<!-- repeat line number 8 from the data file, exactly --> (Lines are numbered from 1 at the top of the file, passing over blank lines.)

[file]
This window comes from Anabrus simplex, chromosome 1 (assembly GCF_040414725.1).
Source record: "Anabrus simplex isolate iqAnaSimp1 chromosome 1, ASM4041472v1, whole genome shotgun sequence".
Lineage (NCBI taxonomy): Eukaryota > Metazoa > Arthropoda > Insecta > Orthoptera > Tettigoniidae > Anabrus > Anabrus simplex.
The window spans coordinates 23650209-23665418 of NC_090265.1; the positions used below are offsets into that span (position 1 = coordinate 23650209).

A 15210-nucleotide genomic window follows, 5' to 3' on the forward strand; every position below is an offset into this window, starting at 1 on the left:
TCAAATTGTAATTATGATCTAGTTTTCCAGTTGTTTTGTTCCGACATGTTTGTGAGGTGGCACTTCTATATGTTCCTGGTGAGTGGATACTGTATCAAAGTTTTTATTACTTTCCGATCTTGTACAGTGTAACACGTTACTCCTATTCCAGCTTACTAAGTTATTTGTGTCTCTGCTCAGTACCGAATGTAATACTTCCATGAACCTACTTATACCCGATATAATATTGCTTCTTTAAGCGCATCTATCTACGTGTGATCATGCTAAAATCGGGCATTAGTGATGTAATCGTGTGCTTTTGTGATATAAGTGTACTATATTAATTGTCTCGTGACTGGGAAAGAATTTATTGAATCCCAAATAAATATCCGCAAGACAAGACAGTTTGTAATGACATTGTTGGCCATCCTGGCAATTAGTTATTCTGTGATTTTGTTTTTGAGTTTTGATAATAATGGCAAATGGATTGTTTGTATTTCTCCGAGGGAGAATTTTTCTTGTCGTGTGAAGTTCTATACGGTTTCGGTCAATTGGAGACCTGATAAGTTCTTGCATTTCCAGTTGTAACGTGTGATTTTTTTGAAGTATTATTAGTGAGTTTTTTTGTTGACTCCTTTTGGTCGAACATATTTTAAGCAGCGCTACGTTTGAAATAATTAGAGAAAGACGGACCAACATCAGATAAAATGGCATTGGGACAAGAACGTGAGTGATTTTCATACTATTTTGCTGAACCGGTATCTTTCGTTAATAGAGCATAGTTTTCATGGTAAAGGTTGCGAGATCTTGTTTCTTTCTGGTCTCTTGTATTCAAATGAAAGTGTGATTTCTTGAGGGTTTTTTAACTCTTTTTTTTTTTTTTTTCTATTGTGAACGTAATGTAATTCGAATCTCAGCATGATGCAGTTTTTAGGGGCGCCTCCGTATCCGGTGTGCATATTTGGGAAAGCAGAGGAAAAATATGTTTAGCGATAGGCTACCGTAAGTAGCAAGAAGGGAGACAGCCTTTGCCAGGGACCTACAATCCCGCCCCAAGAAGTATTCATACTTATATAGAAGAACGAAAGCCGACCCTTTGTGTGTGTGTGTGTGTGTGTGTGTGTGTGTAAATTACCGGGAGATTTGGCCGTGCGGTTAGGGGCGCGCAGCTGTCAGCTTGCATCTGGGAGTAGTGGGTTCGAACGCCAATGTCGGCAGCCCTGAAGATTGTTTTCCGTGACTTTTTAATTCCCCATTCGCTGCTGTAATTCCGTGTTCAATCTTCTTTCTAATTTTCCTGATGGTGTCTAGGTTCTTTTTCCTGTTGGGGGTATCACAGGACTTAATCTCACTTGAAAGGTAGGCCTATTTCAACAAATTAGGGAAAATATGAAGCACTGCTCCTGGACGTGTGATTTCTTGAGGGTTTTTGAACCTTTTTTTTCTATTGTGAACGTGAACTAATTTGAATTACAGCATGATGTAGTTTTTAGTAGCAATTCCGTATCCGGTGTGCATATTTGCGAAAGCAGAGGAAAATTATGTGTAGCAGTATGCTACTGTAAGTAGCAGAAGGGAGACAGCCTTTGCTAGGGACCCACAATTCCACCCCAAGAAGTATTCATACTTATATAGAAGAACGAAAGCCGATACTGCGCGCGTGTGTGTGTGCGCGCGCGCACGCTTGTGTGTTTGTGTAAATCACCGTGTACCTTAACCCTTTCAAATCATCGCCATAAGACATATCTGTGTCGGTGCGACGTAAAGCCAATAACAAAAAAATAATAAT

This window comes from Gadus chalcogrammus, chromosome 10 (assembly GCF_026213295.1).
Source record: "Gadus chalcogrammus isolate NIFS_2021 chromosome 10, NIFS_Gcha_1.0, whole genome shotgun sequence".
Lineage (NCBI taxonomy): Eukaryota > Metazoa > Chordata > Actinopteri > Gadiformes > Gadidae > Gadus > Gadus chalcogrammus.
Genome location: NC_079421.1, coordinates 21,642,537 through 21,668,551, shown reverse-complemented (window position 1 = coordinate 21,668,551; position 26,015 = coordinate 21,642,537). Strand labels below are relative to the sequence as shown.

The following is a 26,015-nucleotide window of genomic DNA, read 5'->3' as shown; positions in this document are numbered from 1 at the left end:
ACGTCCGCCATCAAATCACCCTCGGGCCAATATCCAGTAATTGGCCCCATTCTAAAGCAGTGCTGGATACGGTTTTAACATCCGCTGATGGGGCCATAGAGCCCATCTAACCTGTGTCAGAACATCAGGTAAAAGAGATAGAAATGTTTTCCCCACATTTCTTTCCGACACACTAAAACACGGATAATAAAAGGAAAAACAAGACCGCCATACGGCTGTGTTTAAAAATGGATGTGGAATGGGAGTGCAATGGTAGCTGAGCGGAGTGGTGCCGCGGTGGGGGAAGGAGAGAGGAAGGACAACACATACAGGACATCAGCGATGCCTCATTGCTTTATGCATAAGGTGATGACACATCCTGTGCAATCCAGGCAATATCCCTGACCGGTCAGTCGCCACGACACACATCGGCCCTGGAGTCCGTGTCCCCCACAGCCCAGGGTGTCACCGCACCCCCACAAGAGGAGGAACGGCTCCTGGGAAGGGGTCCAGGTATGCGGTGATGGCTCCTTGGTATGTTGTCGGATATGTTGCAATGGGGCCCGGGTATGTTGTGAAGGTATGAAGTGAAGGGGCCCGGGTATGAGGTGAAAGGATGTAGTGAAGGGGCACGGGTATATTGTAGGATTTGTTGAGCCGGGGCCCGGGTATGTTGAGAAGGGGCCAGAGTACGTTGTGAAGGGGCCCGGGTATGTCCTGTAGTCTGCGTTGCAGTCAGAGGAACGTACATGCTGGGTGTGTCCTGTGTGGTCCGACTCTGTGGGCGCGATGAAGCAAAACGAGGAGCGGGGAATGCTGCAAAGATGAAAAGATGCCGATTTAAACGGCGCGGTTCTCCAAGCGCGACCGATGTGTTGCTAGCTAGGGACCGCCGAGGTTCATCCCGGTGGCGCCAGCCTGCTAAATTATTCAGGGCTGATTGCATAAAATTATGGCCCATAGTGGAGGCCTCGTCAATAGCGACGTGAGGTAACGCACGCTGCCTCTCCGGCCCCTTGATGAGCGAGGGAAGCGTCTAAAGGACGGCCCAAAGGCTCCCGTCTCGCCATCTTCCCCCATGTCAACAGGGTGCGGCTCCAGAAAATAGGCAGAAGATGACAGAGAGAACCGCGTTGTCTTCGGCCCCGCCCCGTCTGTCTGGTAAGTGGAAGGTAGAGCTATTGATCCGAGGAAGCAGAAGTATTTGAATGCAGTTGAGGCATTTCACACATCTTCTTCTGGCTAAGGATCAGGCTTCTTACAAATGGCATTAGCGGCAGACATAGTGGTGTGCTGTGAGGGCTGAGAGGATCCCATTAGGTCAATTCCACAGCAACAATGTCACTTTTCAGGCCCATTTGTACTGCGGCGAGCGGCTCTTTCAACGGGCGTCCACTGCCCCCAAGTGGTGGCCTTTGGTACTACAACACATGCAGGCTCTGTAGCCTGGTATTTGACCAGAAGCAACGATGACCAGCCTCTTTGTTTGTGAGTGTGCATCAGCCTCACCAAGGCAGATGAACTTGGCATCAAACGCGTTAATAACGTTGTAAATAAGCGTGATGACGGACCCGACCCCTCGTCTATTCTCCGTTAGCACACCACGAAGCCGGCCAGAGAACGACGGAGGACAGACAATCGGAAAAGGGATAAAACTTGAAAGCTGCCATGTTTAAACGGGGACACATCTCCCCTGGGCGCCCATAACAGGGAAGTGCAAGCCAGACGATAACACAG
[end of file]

Source record: "Gadus chalcogrammus isolate NIFS_2021 chromosome 10, NIFS_Gcha_1.0, whole genome shotgun sequence".